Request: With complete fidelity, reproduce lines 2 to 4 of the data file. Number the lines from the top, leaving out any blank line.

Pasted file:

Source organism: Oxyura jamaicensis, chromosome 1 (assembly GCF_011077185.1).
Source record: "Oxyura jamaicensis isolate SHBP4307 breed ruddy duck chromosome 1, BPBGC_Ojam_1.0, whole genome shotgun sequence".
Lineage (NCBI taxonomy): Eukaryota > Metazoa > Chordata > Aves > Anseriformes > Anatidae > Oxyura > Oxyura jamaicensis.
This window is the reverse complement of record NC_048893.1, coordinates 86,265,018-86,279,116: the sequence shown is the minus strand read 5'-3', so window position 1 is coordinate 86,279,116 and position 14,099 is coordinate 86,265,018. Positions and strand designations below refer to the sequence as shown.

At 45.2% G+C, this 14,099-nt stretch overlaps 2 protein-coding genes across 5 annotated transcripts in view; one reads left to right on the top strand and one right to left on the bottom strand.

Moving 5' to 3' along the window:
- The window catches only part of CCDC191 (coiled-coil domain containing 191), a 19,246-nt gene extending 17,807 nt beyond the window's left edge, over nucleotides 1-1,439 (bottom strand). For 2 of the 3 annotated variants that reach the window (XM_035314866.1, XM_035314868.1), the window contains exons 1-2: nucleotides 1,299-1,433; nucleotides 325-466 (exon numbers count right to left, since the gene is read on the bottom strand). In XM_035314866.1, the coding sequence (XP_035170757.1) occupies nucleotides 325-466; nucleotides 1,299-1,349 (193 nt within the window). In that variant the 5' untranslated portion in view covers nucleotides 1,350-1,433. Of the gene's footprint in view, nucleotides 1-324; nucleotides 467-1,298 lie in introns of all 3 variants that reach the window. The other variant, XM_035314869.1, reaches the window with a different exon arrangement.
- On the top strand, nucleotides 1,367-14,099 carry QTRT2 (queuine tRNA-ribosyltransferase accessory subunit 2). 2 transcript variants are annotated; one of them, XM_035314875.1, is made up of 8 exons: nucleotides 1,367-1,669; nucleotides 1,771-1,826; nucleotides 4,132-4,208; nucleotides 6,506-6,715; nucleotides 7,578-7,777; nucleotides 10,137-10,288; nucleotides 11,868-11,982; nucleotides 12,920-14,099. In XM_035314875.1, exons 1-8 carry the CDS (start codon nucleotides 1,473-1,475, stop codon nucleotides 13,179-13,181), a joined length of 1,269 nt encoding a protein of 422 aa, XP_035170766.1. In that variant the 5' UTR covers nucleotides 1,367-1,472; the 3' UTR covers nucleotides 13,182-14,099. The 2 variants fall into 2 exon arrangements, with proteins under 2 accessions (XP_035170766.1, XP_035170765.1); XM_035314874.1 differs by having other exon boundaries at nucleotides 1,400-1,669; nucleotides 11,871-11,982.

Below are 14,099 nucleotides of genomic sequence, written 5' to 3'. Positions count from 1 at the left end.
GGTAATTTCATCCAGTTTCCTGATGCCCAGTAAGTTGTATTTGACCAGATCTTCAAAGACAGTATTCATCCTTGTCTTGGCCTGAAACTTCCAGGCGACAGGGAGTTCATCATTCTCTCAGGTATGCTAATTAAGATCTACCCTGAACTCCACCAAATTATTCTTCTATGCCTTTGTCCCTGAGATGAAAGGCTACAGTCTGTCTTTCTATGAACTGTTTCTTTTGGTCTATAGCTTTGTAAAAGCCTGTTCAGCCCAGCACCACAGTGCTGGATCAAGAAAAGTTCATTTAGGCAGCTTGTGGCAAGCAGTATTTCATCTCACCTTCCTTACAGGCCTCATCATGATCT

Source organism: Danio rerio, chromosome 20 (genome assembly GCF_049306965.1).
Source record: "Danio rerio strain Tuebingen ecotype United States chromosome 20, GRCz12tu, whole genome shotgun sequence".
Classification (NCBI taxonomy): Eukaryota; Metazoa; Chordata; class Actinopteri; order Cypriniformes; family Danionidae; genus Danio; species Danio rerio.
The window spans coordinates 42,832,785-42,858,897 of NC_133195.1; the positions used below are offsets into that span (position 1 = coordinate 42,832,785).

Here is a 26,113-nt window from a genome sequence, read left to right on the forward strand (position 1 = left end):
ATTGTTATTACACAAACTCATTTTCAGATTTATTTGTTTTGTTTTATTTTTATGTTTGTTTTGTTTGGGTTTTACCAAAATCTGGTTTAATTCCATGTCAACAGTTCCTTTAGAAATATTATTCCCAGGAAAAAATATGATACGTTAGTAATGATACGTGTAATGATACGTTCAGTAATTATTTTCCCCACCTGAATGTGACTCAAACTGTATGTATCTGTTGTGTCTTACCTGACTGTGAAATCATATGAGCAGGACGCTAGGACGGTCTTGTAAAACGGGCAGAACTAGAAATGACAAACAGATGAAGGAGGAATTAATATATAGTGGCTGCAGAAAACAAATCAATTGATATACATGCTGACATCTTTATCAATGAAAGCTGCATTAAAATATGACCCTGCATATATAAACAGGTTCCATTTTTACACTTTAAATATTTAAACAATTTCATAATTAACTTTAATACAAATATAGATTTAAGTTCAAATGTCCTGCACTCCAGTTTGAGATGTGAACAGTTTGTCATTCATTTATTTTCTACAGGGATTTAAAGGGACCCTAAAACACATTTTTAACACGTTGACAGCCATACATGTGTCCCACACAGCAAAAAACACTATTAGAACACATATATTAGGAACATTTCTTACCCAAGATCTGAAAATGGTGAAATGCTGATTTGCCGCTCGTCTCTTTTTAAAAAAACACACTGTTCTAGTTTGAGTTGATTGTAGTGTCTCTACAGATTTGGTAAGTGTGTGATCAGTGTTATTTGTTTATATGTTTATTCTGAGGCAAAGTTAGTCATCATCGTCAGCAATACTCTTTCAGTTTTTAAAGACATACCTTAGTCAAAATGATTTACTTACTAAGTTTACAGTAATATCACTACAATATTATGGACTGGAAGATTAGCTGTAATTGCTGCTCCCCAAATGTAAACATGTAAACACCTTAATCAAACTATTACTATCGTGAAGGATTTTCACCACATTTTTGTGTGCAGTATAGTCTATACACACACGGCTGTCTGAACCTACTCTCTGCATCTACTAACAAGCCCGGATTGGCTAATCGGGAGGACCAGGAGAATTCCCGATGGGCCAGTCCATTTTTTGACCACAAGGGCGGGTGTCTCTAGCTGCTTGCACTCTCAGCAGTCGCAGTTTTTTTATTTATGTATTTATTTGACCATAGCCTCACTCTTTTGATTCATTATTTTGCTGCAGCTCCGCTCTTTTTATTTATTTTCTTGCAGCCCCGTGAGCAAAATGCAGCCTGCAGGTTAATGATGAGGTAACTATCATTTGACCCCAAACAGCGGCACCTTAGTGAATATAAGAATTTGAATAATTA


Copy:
Source record: "Oxyura jamaicensis isolate SHBP4307 breed ruddy duck chromosome 1, BPBGC_Ojam_1.0, whole genome shotgun sequence".
Lineage (NCBI taxonomy): Eukaryota > Metazoa > Chordata > Aves > Anseriformes > Anatidae > Oxyura > Oxyura jamaicensis.
This window is the reverse complement of record NC_048893.1, coordinates 86,265,018-86,279,116: the sequence shown is the minus strand read 5'-3', so window position 1 is coordinate 86,279,116 and position 14,099 is coordinate 86,265,018. Positions and strand designations below refer to the sequence as shown.